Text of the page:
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Biofuels figure data

Published on December 13th, 2012 | by U.S. Energy Information Administration

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Renewable Energy Consumption & Electricity Trends (2006–2010)

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December 13th, 2012 by
 
 

Summary

U.S. renewable energy consumption grew by 6 percent, from 7.600 quadrillion Btu in 2009 to 8.090 quadrillion Btu in 2010. The relative share of renewable energy to total energy consumption has grown to 8 percent in 2010.

Of the major renewable fuel categories, biomass accounted for over half (53 percent) of total renewable energy consumption in 2010, while hydroelectric power accounted for nearly a third (31 percent). Wind was the source of 11 percent of total renewable energy consumption, and solar and geothermal combined contributed 5 percent.

Total renewable energy consumption rose by 490 trillion Btu in 2010. Each of the renewable fuels, except hydroelectric power, contributed to this growth. Consumption of hydroelectric power fell by 130 trillion Btu. Biomass consumption grew by 382 trillion Btu (primarily due to increased ethanol consumption), accounting for the bulk of the increase in total renewable energy consumption. Wind energy consumption had the second largest increase, up by 202 trillion Btu. Smaller increases occurred in the consumption of solar energy and geothermal energy, amounting to 28 trillion Btu and 8 trillion Btu, respectively. Although solar energy contributed relatively little in terms of the absolute increase in total renewable energy consumption in 2010, solar energy use exhibited the highest rate of growth of all the renewable fuel categories.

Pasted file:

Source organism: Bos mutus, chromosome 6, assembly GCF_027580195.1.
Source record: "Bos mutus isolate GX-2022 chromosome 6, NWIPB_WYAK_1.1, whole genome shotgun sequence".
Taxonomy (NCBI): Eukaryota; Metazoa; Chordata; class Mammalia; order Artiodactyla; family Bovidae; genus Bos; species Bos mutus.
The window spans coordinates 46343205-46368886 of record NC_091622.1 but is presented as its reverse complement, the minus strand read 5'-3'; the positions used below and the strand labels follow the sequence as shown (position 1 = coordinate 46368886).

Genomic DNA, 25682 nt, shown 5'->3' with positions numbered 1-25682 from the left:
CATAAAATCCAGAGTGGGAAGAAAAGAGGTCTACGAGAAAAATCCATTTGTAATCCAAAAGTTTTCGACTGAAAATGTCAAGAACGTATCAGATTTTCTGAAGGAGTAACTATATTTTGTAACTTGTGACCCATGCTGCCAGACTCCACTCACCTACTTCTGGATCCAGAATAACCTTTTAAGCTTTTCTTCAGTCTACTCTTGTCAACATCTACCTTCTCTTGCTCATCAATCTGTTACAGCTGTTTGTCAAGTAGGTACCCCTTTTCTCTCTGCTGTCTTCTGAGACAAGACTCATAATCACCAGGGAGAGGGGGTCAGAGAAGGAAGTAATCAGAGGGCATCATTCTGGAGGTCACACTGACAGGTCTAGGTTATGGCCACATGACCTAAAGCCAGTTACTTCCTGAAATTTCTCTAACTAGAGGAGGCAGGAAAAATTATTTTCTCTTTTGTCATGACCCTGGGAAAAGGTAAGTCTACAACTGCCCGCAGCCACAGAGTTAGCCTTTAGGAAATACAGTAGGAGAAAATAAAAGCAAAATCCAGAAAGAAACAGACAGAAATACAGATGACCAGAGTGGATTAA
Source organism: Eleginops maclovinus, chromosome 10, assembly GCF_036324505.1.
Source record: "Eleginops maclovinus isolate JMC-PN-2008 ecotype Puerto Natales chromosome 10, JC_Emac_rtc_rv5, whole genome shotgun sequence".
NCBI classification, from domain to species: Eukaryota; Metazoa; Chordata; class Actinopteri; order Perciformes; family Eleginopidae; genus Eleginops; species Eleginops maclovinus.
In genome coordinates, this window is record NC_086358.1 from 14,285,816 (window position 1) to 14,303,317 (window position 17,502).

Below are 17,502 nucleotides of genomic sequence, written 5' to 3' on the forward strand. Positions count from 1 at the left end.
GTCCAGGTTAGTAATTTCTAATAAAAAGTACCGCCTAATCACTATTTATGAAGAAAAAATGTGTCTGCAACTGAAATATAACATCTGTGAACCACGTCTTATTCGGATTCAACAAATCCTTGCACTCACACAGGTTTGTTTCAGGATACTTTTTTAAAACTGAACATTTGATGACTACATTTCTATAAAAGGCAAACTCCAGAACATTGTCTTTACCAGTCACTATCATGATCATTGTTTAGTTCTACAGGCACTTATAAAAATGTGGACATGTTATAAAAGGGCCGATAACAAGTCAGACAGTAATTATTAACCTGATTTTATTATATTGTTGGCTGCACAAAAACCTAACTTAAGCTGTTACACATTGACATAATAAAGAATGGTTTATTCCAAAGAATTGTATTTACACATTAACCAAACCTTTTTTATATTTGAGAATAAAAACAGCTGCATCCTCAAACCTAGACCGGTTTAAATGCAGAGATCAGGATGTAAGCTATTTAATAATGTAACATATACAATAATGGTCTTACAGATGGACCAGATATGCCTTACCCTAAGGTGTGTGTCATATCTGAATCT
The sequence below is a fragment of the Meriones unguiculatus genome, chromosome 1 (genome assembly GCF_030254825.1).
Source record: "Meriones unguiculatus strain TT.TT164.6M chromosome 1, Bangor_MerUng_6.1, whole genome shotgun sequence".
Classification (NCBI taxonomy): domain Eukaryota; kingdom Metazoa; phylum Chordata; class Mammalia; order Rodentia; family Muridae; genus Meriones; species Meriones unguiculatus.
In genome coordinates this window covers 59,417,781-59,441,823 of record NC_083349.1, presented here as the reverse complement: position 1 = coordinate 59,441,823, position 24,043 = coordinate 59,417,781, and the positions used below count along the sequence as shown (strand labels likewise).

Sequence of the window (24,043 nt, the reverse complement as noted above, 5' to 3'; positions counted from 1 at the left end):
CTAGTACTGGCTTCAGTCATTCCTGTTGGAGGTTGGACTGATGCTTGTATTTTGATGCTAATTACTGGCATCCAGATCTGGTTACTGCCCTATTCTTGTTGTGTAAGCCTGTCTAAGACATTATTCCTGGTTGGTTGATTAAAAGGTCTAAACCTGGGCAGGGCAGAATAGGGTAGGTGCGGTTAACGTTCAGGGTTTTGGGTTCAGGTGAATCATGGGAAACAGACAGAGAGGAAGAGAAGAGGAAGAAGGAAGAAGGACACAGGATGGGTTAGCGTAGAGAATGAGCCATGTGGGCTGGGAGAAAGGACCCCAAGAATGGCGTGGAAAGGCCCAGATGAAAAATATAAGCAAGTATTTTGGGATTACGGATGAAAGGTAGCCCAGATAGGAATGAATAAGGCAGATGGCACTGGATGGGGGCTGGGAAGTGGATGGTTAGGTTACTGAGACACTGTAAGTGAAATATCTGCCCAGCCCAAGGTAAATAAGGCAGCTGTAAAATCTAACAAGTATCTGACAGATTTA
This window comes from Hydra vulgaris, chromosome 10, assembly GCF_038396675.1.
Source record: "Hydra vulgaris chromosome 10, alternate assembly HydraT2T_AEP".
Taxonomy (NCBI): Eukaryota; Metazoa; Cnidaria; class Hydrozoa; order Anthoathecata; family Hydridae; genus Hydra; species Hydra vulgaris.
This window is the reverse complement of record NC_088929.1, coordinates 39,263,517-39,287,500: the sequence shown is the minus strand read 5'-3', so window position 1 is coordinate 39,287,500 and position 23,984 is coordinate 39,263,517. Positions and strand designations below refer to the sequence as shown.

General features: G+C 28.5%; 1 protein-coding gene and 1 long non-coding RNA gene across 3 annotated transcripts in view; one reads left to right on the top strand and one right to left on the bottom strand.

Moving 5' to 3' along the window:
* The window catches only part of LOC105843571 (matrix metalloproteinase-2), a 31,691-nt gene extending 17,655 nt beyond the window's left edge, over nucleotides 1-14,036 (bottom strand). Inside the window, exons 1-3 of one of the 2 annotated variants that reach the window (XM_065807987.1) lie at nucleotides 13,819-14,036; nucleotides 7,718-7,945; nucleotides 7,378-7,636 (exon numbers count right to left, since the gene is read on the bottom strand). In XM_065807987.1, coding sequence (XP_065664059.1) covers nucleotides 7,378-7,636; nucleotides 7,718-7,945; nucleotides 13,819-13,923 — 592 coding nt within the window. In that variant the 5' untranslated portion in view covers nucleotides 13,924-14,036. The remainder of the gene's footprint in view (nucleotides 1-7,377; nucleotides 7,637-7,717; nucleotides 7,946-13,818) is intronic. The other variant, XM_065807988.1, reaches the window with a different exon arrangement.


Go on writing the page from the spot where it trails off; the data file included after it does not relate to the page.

All end-use sectors exhibited increases in consumption of total renewable energy in 2010, but the electric power sector consumed the largest share. Electric power sector consumption accounted for about 50 percent of total renewable energy consumption, followed by the industrial sector, which accounted for 28 percent. Although hydroelectric power remains the dominant source of renewable energy consumption in the electric power sector, its market share has gradually declined over the last five years due to the precipitous increase in wind generation capacity coupled with relatively stagnant growth in hydroelectric generation capacity.

The transportation sector accounted for 13 percent of total renewable energy consumption in 2010, compared to 7 percent in 2006. Growth in biofuels (mainly ethanol) consumption has contributed to the transportation sector being the fastest-growing end-use sector in the last five years. Renewable energy consumption in the transportation sector has more than doubled between 2006 and 2010.

This article was originally published on the website of the U.S. Energy Information Administration.

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About the Author

-- the EIA collects, analyzes, and disseminates independent and impartial energy information to promote sound policymaking, efficient markets, and public understanding of energy and its interaction with the economy and the environment.



  • MieScatter

    It’s really confusing how they always put out different ways of reporting energy. ‘Primary energy consumption’ is the total energy content of all fuels you use so it makes many renewables look worse. Take wind versus coal: if a wind power plant produces 1 unit of electricity, then that counts as 1 unit of primary energy. If a coal power station produces 1 unit, it actually burns a lot more coal (about 3 units) because the plant ain’t perfectly efficient.

    So in primary energy consumption numbers, 1 unit of wind (or hydro or solar) is worth 2-3 units of gas or coal.

    Put another way, if half your electricity were coal and half were wind, then in primary energy figures wind would only be at 25%, even though it’s producing 50% of the useful power! The rest of the pie chart is just waste heat.

    • http://zacharyshahan.com/ Zachary Shahan

      interesting. good point. (and sure no one has ever had any beef with how the EIA reports things. :P)

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